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Tikal is known for being one of the most significant Mayan sites in Central America. At this excavation site located in PetÚn, the northern federal state of Guatemala, visitors are able to experience some of the most impressive Mayan architecture of all time.
Within the ceremonial centre of Tikal (reaching ca. 16 square kilometres), scientists have counted more than 3000 individual structures. For this reason, Tikal is not only regarded as the most significant Mayan site of the classical era (3.-9. century), but also as the best explored Mayan complex in the world.
Our professional guides will be happy to give you a complete tour of Tikal. On our tours you will get comprehensive information about Mayan architecture and archaeology as well as flora and fauna of the rainforest.
Read our free Tikal tour below!
Do not miss the opportunity to visit majestic Tikal!
Add a zip-line tour after your visit. The zip-line park is just outside Tikal.
Prices per person
+ Entrance fee:
US$ 45.00 with 2 people
US$ 25.00 with 4 people
We are happy to organize overnight stays!
Note: Because of the heavy impact on wildlife in Tikal, sunrise tours are no longer allowed. The earliest departure is at 5.00 am.
Sightseeing in Tikal
1. When visiting the site of Tikal, it is generally best to get up early. Although the entrance of the compound is located in the east and the highest temple is in the west, we suggest starting off at Temple IV in the center. Temple IV's peak looms over the jungle roof, so visitors are able to observe the whole site and see the rainforest out in the horizon. Early arrivals may experience a breathtaking spectacle: When the morning fog, which tends to cover the entire site of Tikal in the early hours of the morning, lifts, the peaks of Temple I, II, and III slowly come into view. It is an incredible experience that you will not want to miss!
2. "EL Mundo Perdido" (The Lost World), the earliest building of the ceremonial complex of Tikal, is situated to the southeast of Temple IV. Continuing from this point, the size of the site continuously increased towards the east (with little divergence concerning the early construction date of the North and the South Acropolis). Because of this, the subsequent structures follow the sequence of the construction dates (from the pre classic to the end classic period).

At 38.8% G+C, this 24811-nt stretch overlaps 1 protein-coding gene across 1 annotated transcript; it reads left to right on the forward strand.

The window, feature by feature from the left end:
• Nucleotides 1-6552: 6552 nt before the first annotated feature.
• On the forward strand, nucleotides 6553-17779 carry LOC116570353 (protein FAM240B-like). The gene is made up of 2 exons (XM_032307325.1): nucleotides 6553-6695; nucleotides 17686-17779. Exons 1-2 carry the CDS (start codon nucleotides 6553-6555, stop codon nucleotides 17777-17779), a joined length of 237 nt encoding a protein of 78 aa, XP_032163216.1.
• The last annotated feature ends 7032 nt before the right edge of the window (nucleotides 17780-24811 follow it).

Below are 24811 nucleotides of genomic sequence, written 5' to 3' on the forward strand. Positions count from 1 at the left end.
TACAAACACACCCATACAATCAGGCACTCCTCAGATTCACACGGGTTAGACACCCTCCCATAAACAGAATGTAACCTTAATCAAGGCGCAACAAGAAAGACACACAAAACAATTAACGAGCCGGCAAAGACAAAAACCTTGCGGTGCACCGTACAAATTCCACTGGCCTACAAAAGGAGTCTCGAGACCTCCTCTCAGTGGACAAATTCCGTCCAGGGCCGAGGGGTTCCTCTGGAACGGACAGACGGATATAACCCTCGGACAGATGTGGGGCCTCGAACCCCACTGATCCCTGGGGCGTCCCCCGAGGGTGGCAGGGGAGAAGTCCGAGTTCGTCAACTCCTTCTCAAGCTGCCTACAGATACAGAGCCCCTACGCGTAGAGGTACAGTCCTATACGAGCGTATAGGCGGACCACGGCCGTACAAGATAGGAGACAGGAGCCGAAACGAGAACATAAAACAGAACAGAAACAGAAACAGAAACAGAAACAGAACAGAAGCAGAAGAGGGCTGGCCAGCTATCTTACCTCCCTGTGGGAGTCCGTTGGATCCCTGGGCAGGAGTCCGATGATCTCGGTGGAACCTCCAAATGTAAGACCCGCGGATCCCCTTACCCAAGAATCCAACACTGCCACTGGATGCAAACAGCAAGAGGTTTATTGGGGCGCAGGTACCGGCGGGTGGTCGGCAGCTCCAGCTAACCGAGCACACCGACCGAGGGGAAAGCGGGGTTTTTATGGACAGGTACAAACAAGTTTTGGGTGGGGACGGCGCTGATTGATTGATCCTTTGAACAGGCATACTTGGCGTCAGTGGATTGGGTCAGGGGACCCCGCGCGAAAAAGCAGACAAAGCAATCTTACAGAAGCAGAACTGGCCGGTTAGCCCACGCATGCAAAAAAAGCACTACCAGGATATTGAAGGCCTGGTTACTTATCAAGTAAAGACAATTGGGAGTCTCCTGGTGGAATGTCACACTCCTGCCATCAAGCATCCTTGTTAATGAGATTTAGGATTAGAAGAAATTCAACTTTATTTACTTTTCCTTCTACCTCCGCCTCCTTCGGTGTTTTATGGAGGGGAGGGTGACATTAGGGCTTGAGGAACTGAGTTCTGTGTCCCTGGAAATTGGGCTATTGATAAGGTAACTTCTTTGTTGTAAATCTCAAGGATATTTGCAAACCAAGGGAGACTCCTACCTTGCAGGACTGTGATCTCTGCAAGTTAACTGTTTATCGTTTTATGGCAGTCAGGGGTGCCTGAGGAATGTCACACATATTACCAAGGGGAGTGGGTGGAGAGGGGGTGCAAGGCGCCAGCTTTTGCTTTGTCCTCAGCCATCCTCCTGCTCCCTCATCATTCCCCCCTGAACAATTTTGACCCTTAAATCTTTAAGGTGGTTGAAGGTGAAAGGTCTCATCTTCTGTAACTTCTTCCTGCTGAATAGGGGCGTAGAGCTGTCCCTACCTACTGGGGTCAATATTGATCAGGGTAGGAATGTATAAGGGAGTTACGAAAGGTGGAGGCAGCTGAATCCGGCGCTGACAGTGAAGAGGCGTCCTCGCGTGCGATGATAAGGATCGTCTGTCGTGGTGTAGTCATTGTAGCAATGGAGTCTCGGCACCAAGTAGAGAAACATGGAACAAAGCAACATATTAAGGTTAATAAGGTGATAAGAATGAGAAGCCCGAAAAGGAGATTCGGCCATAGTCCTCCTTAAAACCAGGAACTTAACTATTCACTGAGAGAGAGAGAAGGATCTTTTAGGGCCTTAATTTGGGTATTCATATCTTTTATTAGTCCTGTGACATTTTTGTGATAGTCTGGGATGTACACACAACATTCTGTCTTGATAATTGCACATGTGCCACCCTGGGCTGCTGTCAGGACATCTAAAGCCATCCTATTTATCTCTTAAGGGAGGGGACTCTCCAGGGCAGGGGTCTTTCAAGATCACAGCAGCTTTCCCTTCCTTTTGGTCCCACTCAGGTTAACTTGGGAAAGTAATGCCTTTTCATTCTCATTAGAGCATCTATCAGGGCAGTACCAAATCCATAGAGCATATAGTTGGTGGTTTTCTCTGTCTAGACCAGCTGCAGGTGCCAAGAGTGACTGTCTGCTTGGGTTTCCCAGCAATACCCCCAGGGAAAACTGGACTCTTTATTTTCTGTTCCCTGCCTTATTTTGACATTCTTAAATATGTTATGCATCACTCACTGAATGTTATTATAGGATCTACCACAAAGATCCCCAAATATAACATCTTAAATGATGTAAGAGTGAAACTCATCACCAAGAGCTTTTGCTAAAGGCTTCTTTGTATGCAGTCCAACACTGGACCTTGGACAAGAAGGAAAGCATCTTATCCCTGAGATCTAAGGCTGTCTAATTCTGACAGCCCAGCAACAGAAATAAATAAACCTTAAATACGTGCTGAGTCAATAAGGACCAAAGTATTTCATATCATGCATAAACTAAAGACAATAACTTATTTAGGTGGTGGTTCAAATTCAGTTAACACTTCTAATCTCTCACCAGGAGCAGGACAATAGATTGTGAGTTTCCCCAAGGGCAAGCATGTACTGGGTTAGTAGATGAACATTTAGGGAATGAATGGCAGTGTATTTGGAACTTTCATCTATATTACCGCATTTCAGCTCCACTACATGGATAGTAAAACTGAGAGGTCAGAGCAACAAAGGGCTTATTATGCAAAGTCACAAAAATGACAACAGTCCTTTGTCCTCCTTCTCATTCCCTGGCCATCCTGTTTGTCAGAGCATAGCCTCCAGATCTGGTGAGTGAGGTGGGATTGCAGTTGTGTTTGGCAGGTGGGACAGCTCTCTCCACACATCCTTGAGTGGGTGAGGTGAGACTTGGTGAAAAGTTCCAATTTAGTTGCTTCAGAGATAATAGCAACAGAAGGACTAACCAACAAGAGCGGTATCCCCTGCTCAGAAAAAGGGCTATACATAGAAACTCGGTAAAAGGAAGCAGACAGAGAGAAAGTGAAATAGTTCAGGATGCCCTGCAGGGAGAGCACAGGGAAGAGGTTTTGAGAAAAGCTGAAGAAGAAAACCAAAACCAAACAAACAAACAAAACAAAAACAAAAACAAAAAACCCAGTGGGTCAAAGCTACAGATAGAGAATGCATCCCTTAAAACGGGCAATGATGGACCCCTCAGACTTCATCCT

The first structure, Temple 5C-49- is also known as Talud-Tablero Temple which gets its name from the construction method use to build the pyramid.
In the center of the platform lies the "Gran Pirßmide," which along with other structures, makes up Group E and the first observatory. The earliest edifices of the "Mundo Perdido" are buried under the constructs of the last building era and reach back to 600 BC (Eb Tardio Phase). The pyramid gets its height from boundary platforms and later constructions that were superimposed on the original structure.
NOTE: In order to provide visitors with an impression of the two overbuilt pyramids hidden under the Talud-Tablero Temple, the archaeologist and research leader of the excavation project at this time, Juan Pedro Laporte, has left the south eastern corner of the building ajar. At this place, interested passers-by may observe the southern and eastern outside facades merging to the south eastern corner.
3. Leaving "El Mundo Perdido" and walking towards the "Plaza of the Seven Temples," visitors will pass another pre classic building, which shows an overbuilt stucco mask at the mouth piece of the fašade. During the pre classic era, monumental stairs were flanked with grand stucco masks at both sites. In the course of time, however, religious beliefs changed, which resulted in a superconstruction of the masks.